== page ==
Museums & Heritage

Canadian Museums Association launches $1m programme to recognise indigenous culture

The initiative is part of a broader reconciliation effort by the government

In 2017, the National Gallery of Canada opened it Canadian and Indigenous Galleries, showing the full span of human culture in the country Courtesy of the National Gallery of Canada

The Canadian Museums Association (CMA), which includes around 2,600 member institutions, announced on Tuesday that it will be awarding more than $1m to a programme that aims at reconciliation and collaboration with indigenous groups. The initiative comes out of a broader movement across Canada to repair relations with First Nations communities following a 2015 report by the Truth and Reconciliation Commission into the damage caused by the residential school system. “It’s time to push the reset button,” the president of the CMA, Karen Bachmann, said at a press event.

Gary Anandasangaree, the parliamentary secretary to the Minister of Canadian Heritage and Multiculturalism, explained the initiative as “a national review of museum policies… in collaboration with indigenous peoples across Canada”. The programme will organise workshops, online learning modules, a national museum-worker bursary, reports and publications. Funding will come from the government’s Museums Assistance Program (MAP).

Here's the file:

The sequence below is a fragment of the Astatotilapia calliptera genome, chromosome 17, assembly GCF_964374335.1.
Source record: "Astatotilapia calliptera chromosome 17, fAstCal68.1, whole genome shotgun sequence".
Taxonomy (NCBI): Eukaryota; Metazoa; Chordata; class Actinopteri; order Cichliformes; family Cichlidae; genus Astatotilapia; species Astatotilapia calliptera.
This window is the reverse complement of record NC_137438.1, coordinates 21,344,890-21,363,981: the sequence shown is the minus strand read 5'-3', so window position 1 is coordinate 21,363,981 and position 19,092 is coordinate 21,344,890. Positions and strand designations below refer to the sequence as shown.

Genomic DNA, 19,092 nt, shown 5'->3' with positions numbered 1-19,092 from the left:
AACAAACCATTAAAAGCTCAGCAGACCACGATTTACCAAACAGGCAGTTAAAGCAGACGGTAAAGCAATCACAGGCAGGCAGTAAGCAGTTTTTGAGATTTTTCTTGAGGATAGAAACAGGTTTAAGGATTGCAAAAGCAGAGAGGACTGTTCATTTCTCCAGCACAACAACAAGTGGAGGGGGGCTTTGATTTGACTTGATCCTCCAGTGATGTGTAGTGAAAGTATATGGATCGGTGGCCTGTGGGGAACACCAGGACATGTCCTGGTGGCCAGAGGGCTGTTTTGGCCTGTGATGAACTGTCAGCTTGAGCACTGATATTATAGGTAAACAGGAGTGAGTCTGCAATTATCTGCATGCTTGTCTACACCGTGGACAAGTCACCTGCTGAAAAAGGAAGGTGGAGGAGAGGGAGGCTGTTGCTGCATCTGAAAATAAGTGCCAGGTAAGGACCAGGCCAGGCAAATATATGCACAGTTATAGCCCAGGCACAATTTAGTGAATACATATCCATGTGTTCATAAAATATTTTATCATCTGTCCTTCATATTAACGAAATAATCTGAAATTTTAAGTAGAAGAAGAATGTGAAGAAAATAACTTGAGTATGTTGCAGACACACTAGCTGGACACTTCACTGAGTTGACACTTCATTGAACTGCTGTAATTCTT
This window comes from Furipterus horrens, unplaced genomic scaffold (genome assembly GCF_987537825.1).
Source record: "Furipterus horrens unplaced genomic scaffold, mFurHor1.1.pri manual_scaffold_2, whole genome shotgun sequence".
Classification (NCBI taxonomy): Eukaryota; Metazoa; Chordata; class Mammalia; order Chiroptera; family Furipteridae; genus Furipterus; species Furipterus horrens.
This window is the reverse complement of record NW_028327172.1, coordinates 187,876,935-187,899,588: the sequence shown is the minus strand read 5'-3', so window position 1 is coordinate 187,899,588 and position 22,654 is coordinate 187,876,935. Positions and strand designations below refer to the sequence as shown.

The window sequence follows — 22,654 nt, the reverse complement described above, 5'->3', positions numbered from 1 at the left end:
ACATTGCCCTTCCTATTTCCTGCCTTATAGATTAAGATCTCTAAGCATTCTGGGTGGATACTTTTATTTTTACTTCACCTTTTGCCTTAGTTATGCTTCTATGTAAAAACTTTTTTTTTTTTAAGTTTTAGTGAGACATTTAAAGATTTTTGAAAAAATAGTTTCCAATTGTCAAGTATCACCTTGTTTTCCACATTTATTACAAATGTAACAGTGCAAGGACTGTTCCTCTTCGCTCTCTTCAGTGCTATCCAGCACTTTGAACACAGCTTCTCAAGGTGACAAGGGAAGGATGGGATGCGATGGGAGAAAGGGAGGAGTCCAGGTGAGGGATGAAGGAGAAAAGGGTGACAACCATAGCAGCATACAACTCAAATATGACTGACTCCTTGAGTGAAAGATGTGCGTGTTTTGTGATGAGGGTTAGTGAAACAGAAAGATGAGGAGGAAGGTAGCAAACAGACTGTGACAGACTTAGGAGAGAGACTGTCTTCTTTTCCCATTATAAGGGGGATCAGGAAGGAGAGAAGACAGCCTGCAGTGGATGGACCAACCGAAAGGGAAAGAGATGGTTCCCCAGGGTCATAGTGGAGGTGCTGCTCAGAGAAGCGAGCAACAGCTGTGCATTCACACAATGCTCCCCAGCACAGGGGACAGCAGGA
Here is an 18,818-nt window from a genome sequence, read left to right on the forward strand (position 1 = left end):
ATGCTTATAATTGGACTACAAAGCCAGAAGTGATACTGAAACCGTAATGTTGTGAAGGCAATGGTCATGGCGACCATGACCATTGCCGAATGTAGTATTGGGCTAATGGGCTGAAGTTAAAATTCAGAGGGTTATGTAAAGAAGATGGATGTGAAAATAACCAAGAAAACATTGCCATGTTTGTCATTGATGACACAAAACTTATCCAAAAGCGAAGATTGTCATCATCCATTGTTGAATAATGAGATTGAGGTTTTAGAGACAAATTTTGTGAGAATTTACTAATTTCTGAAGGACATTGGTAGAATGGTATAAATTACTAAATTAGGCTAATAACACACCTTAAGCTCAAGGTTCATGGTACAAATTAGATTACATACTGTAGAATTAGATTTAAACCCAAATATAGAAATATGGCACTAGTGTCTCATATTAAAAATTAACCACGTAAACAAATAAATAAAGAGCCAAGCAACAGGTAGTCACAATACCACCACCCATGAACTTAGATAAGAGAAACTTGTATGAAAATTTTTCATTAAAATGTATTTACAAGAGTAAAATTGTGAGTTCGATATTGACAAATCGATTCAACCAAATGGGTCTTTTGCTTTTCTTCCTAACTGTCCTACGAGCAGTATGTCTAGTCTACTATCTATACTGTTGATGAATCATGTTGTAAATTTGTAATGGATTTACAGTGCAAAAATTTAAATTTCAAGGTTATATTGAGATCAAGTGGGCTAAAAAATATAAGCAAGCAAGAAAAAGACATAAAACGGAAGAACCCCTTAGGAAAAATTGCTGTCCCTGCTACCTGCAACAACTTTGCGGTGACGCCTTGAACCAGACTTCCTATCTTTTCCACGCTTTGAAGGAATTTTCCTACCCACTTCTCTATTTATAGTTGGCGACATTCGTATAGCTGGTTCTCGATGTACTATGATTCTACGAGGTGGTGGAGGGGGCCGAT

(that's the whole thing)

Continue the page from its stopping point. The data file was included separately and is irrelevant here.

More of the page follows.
“As First Nations, we all have a story to tell… about loss,” said Elder Carolyn King, the former chief of the Mississaugas of Credit Nation, at the event, adding that one goal is for better representation of indigenous culture in Canadian museums. “We’re looking to add our story to these buildings. I’m hoping that our story will get told.”

“We have long called for the need that our voices be heard,” said Sarah Pashagumskum of the Reconciliation Program Council and the Cree Cultural Institute of northern Quebec. “We will bring indigenous voices to the forefront, a repatriation of indigenous culture.”